Book Review: The Beautiful Thing That Awaits Us All by Laird Barron

The Beautiful Thing That Awaits Us All by Laird Barron

The Beautiful Thing That Awaits Us All by Laird Barron

The Beautiful Thing That Awaits Us All by Laird Barron

For me, this Stoker award winning collection has a lot of merit, but simply doesn’t capture me on an individual level.

It’s hard for me to say where exactly the book doesn’t work me. In many of the stories, I simply spaced out and lost the plot. For example, I honestly couldn’t tell you what “The Siphon” or “Jaws of Saturn” are about. When trying to re-read them, I found myself spacing out again. About all I can say about those stories is that they bored me. It may not be fair to dismiss them like that, but if they can’t keep my attention for more than a couple pages it’s safe to say they aren’t worth my time.

One story I can say I enjoyed without reservation is “Vastation.” It’s difficult to describe what it’s about, mostly because the narrator is completely unreliable. If he’s to be at all believed, he’s a creature that transcends time and space and uses this ability to wreak havoc. Of course, it’s entirely possible he’s simply insane and the whole story is nothing but the ramblings of a psycho. Either way, I enjoyed this bad trip of a story.

“The Carrion Gods in Their Heaven” had me hooked from the beginning but ultimately disappointed me. A woman flees into a cabin in the woods with her lesbian lover to escape her abusive husband, then discovers some sort of cosmic evil hidden in the woods. The story had a set up that fascinated me and made me hope it wouldn’t go the supernatural horror route. But it did, and I think the story is worse off for it.

While I admire Laird Barron’s commitment to subtlety (besides “Vastation,” which works entirely because of its lack), many of his endings feel like anti-climaxes. I’m not really sure why Barron’s brand of subtle cosmic horror doesn’t really work for me in the way that the stories of someone like Thomas Ligotti does. It might just be that Barron’s choice of imagery just doesn’t have the effect on me that he intends. He’s too “rustic” for me. His recurring themes about horrors hidden in the backwoods feels too much like campfire story material. The stories feel quaint rather than unnerving.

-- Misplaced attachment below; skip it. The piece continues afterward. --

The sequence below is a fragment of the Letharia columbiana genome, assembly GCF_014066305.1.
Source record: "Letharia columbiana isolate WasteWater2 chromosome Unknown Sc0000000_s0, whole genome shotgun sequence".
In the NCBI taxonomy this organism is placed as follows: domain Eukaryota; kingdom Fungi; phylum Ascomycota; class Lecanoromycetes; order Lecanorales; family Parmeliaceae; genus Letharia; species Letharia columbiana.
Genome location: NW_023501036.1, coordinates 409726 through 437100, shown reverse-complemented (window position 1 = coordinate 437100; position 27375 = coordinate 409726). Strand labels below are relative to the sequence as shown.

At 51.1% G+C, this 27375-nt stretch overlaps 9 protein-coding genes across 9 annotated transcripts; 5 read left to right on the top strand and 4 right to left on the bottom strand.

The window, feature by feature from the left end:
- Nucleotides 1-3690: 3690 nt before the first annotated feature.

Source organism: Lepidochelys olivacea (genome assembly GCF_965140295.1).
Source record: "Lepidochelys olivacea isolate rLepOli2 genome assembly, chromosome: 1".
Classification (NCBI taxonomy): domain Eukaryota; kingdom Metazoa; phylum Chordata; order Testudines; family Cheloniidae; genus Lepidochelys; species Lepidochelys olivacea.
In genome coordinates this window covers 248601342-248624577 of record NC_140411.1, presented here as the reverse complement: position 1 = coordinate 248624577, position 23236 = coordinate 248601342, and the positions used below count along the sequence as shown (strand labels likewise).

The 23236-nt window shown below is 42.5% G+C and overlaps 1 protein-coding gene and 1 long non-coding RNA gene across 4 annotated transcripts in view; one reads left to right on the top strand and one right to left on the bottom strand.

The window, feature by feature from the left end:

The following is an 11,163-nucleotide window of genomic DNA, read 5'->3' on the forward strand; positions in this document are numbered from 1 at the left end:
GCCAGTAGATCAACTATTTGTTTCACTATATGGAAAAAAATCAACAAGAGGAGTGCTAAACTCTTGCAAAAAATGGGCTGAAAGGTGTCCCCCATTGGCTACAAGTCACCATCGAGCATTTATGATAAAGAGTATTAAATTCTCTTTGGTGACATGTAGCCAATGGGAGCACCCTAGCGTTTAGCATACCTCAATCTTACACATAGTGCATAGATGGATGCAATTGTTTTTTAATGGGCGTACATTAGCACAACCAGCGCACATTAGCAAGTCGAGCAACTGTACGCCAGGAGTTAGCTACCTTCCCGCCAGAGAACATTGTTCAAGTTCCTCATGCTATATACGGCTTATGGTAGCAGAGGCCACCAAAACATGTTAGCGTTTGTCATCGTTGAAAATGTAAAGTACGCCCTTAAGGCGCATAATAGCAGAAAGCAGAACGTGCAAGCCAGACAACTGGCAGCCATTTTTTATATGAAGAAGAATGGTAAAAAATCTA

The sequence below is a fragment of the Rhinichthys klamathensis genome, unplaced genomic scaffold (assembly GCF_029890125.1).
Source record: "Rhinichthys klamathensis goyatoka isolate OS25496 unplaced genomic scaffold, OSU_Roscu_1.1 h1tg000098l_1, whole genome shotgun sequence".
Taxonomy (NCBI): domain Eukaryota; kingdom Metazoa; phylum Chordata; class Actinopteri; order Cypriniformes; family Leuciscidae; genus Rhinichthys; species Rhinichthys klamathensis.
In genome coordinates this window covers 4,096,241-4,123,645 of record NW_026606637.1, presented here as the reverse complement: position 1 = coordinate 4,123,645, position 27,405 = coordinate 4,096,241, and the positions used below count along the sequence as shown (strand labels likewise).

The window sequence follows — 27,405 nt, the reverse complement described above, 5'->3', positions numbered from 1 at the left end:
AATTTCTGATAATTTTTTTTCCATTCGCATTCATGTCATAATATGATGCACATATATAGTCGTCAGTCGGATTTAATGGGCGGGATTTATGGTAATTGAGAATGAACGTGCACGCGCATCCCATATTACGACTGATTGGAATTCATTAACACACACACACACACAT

Speaking of Ligotti, there’s actually a story about him in this collection that just feels out of place. By itself, it’s an okay piece of metafiction with some funny moments. The problem is it’s not a horror story, it’s a satire of the modern horror literature scene. The unifying themes in the previous stories were strong enough that a story this different sticks out in a bad way. The fact it takes a lot of pot shots at one of my favorite horror authors doesn’t do it any favors either.

Now, while I’ve done nothing but bash this collection, I still recommend that horror fans give it a shot. I really think my dislike of The Beautiful Thing That Awaits Us All boils down to personal preference. If you’re fan of Lovecraft-esque cosmic horror, then chances are you’ll enjoy this collection. Or you could just skip it and pick up a Thomas Ligotti collection instead.

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4c4iIXqDBen Arzate lives in Des Moines, Iowa. His fiction and poetry has appeared in Pretty Owl Poetry, Ugly Babies, Bizarro Central, Spoilage, The Mustache Factor, Twenty Something Press, and Keep This Bag Away From Children. He blogs at http://dripdropdripdropdripdrop.blogspot.com/

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